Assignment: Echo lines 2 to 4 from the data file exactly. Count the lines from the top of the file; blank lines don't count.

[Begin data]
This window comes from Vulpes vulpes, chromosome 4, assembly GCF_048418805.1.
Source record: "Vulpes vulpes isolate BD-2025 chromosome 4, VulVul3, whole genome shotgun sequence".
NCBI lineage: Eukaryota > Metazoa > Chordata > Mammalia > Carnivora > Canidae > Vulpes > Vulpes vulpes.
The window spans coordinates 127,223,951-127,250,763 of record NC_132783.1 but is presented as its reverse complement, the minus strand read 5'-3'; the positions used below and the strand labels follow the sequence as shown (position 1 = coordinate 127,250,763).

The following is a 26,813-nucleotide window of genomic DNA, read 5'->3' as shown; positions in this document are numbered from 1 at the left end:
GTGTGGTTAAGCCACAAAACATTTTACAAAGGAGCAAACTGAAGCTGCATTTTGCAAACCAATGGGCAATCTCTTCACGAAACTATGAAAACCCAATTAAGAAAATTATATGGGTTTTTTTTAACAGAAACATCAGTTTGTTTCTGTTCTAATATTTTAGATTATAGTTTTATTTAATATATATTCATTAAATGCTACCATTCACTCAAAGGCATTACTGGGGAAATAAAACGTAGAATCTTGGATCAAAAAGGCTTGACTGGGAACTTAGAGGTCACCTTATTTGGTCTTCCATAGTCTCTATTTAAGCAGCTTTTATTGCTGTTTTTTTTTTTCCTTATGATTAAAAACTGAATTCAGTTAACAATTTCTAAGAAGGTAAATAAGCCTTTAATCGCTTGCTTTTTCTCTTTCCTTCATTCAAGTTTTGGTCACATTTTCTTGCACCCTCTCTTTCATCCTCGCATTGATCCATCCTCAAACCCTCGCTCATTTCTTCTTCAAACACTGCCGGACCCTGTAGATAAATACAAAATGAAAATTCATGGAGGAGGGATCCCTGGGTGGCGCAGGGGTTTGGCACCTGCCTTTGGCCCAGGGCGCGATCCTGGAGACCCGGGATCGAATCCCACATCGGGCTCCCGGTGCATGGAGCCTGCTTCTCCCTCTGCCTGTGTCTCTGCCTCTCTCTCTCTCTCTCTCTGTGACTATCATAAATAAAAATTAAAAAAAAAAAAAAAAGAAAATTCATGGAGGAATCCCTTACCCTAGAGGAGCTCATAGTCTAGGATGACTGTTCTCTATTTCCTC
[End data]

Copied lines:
Source record: "Vulpes vulpes isolate BD-2025 chromosome 4, VulVul3, whole genome shotgun sequence".
NCBI lineage: Eukaryota > Metazoa > Chordata > Mammalia > Carnivora > Canidae > Vulpes > Vulpes vulpes.
The window spans coordinates 127,223,951-127,250,763 of record NC_132783.1 but is presented as its reverse complement, the minus strand read 5'-3'; the positions used below and the strand labels follow the sequence as shown (position 1 = coordinate 127,250,763).